Well, it's finally happened. A situation is starting to bubble into the public consciousness that has brought me to the very limits of my ability to absorb one more jaw-dropping example of how government has truly abandoned any pretense of protecting or nurturing our children.
The New York Times, in a Sunday editorial, has, in its own venerable way, decried the practice of using kids as young as age seven to work the tobacco fields in Virginia, North Carolina, Kentucky and Tennessee. If someone had told me this was a story in The Onion, I wouldn't have been surprised. Really, too absurdly off the wall to have been true. Sadly, this was the Times -- and the editorial writers were deadly serious.
Much of this horror story -- including reports of nicotine poisoning and pesticide exposure among these child tobacco workers -- has been brought to light in a report from Human Rights Watch.
At this point, other news outlets, including most of the broadcast networks and NPR, have also covered the story. According to an ABC story, Philip Morris International, Inc. CEO, André Calantzopoulos, did express concern recommending, apparently, that "More work needs to be done to eliminate child and other labor abuses in tobacco growing." Yeah, good point.
But not all agreed with André. In fact, spokesman for Altria Group -- owner of Philip Morris USA -- Jeff Caldwell, is reported to have said, in effect, that preventing young kids from working tobacco fields "is really contrary to a lot of the current practices that are in place in the U.S. and is at odds in these communities where family farming is really a way of life."
I get it. There are hundreds of thousands of kids and youth under 18 who do, in fact, work on the farms. They get up early and work hard milking, fence mending, planting -- whatever might be necessary to help mom and dad in the tough business of running a productive, small-scale agricultural enterprise. And let's face it: even this kind of work has been shown to put children at risk of trauma and illness. But putting second-graders who happen to be the children of migrant workers -- immigrants or U.S, citizens -- into the tobacco fields is another story entirely.
Actually the Obama administration did try to stop kids under age 16 from working in tobacco fields. But extraordinary pressure from tobacco state legislators, tobacco companies and their lobbyists succeeded in keeping regulation from seeing the light of day. I guess that was that.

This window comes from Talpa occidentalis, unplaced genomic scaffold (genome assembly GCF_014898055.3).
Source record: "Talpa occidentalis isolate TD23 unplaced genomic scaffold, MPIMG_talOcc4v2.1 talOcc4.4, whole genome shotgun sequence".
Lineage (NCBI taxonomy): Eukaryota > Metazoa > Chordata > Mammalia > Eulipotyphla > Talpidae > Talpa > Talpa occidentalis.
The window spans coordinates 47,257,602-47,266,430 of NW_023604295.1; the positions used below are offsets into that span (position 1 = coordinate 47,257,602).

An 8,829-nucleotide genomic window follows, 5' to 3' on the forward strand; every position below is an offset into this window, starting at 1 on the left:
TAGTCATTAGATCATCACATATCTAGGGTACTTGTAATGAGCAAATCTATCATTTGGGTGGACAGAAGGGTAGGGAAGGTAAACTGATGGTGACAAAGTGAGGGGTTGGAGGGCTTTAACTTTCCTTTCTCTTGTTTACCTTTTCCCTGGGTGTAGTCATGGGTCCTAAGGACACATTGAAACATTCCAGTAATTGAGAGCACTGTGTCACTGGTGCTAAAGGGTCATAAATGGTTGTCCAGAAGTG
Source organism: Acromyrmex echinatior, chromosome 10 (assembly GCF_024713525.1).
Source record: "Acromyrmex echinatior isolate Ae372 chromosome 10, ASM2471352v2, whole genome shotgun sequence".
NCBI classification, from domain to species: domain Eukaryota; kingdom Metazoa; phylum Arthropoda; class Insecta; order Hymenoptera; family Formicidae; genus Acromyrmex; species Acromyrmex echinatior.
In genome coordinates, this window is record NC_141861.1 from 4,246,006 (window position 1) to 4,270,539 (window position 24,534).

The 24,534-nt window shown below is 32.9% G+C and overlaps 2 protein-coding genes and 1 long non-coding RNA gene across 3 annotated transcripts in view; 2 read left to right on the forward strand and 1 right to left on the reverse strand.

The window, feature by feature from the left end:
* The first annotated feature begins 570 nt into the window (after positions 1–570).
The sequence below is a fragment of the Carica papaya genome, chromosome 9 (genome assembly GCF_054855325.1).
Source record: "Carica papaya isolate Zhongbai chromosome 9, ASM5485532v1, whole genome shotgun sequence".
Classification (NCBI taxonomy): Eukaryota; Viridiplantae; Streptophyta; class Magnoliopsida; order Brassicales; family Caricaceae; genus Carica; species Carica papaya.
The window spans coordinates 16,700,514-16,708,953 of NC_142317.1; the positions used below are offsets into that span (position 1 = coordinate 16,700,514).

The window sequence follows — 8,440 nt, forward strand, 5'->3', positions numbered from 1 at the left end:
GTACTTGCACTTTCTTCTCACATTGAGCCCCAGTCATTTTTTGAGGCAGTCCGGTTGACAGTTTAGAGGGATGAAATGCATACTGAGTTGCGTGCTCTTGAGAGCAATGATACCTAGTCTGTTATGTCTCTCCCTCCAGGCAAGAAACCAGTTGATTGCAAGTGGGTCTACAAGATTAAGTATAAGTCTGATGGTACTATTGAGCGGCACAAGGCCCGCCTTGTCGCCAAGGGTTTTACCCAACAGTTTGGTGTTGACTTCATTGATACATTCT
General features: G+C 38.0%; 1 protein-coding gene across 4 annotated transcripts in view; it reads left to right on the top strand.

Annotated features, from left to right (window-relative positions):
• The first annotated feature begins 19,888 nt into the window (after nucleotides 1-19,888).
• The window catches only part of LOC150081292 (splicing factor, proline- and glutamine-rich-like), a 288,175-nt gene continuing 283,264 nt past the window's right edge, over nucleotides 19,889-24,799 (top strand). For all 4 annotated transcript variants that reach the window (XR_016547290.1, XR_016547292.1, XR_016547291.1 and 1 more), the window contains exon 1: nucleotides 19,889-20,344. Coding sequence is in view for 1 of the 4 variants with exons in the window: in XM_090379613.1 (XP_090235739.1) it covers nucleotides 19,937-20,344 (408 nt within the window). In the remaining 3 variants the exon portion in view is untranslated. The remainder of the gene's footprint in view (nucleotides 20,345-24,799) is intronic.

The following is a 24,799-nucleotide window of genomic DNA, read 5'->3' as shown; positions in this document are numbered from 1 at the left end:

At this point, you can't blame Americans for being inured to bad news about the state of children globally -- and in the U.S. We have been hearing for years about the growing, intractable rate of child poverty and homelessness in the U.S and how our kids are falling farther and farther behind peer nations in terms of education or life expectancy. Every day we read about child abuse and neglect. And lousy schools for poor kids. And millions of children not likely to get access to health care, even with full implementation of the Affordable Care Act.
None if this is even remotely acceptable. But not protecting kids from overt nicotine and pesticide exposure is a whole new level of eyes-open, unconscionable disregard for basic decency and objectification of the most disenfranchised children.
I understand, that many Americans, sadly enough, abhor government so much that ending child poverty or guaranteeing universal access to early education or health care is not likely to happen in our lifetimes. And I know that many Americans -- and the politicians who represent them -- refuse to accept the overwhelming scientific evidence that early investment in nutrition, health and education of young children has enormous payoff for children and our nation's future. That, too, is a painful reality.
But for the life of me, I can't see how people who condone putting babies in the tobacco fields can even sleep at night. For that matter, is there a person of faith or possessing an ounce of compassion who thinks that this should ever happen in America?
Time now for some action. Time to confront the politicians who have yielded to the pressures of tobacco farmers who are doing this to children -- anybody's children. The last sentence of the Times editorial states that "Congress and the Obama administration should change the law to restrict child labor in hazardous agricultural work." You think?
This is a crisis for the kids in the fields, but, also a challenge to the basic notion of American compassion and moral standing.
Let's hear from the president, governors and legislators from all political camps. Who among they will stand for protecting children? Surely an overwhelming majority will do the right thing.
They will, won't they?